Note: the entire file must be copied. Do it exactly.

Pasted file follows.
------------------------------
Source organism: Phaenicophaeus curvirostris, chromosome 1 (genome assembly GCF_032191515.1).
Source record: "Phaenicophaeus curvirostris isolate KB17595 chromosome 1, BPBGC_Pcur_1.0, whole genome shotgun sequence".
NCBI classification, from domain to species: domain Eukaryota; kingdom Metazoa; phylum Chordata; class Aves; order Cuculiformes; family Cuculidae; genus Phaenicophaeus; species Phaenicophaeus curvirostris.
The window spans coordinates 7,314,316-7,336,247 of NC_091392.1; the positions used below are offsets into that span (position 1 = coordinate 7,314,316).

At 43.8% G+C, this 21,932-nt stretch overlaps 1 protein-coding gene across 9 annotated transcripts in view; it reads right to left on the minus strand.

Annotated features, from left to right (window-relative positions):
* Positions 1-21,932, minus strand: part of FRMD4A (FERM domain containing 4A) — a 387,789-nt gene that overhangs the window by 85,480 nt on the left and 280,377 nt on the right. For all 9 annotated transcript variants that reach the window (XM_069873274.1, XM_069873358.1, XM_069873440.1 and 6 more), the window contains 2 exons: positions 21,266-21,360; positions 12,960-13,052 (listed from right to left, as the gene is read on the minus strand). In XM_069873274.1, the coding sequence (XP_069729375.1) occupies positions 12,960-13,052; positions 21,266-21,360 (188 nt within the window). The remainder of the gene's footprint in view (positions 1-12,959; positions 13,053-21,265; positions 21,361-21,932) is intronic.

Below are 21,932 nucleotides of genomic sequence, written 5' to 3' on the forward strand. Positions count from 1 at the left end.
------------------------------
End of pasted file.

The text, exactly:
Source organism: Phaenicophaeus curvirostris, chromosome 1 (genome assembly GCF_032191515.1).
Source record: "Phaenicophaeus curvirostris isolate KB17595 chromosome 1, BPBGC_Pcur_1.0, whole genome shotgun sequence".
NCBI classification, from domain to species: domain Eukaryota; kingdom Metazoa; phylum Chordata; class Aves; order Cuculiformes; family Cuculidae; genus Phaenicophaeus; species Phaenicophaeus curvirostris.
The window spans coordinates 7,314,316-7,336,247 of NC_091392.1; the positions used below are offsets into that span (position 1 = coordinate 7,314,316).

At 43.8% G+C, this 21,932-nt stretch overlaps 1 protein-coding gene across 9 annotated transcripts in view; it reads right to left on the minus strand.

Annotated features, from left to right (window-relative positions):
* Positions 1-21,932, minus strand: part of FRMD4A (FERM domain containing 4A) — a 387,789-nt gene that overhangs the window by 85,480 nt on the left and 280,377 nt on the right. For all 9 annotated transcript variants that reach the window (XM_069873274.1, XM_069873358.1, XM_069873440.1 and 6 more), the window contains 2 exons: positions 21,266-21,360; positions 12,960-13,052 (listed from right to left, as the gene is read on the minus strand). In XM_069873274.1, the coding sequence (XP_069729375.1) occupies positions 12,960-13,052; positions 21,266-21,360 (188 nt within the window). The remainder of the gene's footprint in view (positions 1-12,959; positions 13,053-21,265; positions 21,361-21,932) is intronic.

Below are 21,932 nucleotides of genomic sequence, written 5' to 3' on the forward strand. Positions count from 1 at the left end.